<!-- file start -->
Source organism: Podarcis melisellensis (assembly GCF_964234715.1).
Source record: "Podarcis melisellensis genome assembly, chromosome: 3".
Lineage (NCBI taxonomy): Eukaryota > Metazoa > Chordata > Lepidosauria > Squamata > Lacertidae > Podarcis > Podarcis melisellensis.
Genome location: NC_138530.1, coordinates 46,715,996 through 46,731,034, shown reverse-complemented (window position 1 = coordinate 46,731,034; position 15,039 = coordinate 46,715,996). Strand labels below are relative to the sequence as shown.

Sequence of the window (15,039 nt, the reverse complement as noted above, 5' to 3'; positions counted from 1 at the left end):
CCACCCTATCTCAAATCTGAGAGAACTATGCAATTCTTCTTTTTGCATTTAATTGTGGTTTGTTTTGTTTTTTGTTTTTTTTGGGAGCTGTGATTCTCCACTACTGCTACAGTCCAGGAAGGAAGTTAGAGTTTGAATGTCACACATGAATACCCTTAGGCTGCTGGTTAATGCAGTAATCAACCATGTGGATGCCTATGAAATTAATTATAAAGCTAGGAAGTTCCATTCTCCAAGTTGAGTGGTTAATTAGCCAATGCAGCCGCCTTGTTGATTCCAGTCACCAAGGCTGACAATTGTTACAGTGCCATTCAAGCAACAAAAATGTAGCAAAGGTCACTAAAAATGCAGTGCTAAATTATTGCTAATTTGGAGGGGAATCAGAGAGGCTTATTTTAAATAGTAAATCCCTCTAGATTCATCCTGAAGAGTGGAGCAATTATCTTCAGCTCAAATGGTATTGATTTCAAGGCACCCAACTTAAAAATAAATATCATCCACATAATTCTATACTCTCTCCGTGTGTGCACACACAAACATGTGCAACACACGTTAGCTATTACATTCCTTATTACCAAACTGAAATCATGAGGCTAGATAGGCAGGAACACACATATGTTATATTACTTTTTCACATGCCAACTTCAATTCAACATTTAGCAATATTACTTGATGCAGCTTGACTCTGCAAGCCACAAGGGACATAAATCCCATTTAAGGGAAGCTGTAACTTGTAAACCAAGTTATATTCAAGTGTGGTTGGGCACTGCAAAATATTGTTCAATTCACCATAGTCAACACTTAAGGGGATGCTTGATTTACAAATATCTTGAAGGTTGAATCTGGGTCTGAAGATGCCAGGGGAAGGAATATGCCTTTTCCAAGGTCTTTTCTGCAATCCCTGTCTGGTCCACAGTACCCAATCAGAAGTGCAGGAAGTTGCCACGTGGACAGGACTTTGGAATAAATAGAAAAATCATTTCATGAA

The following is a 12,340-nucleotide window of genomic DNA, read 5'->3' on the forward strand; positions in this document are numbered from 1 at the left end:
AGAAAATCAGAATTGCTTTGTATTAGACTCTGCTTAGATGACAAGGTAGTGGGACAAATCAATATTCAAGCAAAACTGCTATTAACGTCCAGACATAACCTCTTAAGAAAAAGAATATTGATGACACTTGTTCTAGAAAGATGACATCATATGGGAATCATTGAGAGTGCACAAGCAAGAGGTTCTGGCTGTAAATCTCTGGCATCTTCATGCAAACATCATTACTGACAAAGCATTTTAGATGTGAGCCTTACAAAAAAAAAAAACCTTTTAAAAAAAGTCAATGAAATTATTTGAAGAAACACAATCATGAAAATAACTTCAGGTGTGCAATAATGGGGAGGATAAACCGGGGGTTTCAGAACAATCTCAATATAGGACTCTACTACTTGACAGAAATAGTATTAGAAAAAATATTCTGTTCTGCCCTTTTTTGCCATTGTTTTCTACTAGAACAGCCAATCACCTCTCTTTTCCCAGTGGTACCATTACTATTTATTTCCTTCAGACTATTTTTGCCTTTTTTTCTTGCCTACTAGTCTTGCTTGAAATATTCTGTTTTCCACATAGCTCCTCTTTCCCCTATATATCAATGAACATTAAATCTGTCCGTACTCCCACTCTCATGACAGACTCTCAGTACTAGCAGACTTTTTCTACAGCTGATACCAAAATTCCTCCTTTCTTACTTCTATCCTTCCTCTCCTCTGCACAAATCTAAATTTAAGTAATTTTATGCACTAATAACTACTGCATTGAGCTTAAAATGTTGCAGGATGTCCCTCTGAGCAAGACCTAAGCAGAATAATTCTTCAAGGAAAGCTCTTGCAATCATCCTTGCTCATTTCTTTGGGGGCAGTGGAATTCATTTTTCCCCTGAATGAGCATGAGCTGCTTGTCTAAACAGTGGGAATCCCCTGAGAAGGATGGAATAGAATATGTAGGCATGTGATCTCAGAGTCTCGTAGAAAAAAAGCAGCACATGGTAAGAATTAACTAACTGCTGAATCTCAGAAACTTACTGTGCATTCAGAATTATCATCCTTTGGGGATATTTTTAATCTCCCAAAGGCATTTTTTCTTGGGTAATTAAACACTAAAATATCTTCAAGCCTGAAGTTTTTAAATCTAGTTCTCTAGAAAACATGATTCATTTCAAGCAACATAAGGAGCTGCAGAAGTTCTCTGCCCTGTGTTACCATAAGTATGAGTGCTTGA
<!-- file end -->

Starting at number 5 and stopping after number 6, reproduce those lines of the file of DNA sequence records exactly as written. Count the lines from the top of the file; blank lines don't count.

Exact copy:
Sequence of the window (15,039 nt, the reverse complement as noted above, 5' to 3'; positions counted from 1 at the left end):
CCACCCTATCTCAAATCTGAGAGAACTATGCAATTCTTCTTTTTGCATTTAATTGTGGTTTGTTTTGTTTTTTGTTTTTTTTGGGAGCTGTGATTCTCCACTACTGCTACAGTCCAGGAAGGAAGTTAGAGTTTGAATGTCACACATGAATACCCTTAGGCTGCTGGTTAATGCAGTAATCAACCATGTGGATGCCTATGAAATTAATTATAAAGCTAGGAAGTTCCATTCTCCAAGTTGAGTGGTTAATTAGCCAATGCAGCCGCCTTGTTGATTCCAGTCACCAAGGCTGACAATTGTTACAGTGCCATTCAAGCAACAAAAATGTAGCAAAGGTCACTAAAAATGCAGTGCTAAATTATTGCTAATTTGGAGGGGAATCAGAGAGGCTTATTTTAAATAGTAAATCCCTCTAGATTCATCCTGAAGAGTGGAGCAATTATCTTCAGCTCAAATGGTATTGATTTCAAGGCACCCAACTTAAAAATAAATATCATCCACATAATTCTATACTCTCTCCGTGTGTGCACACACAAACATGTGCAACACACGTTAGCTATTACATTCCTTATTACCAAACTGAAATCATGAGGCTAGATAGGCAGGAACACACATATGTTATATTACTTTTTCACATGCCAACTTCAATTCAACATTTAGCAATATTACTTGATGCAGCTTGACTCTGCAAGCCACAAGGGACATAAATCCCATTTAAGGGAAGCTGTAACTTGTAAACCAAGTTATATTCAAGTGTGGTTGGGCACTGCAAAATATTGTTCAATTCACCATAGTCAACACTTAAGGGGATGCTTGATTTACAAATATCTTGAAGGTTGAATCTGGGTCTGAAGATGCCAGGGGAAGGAATATGCCTTTTCCAAGGTCTTTTCTGCAATCCCTGTCTGGTCCACAGTACCCAATCAGAAGTGCAGGAAGTTGCCACGTGGACAGGACTTTGGAATAAATAGAAAAATCATTTCATGAA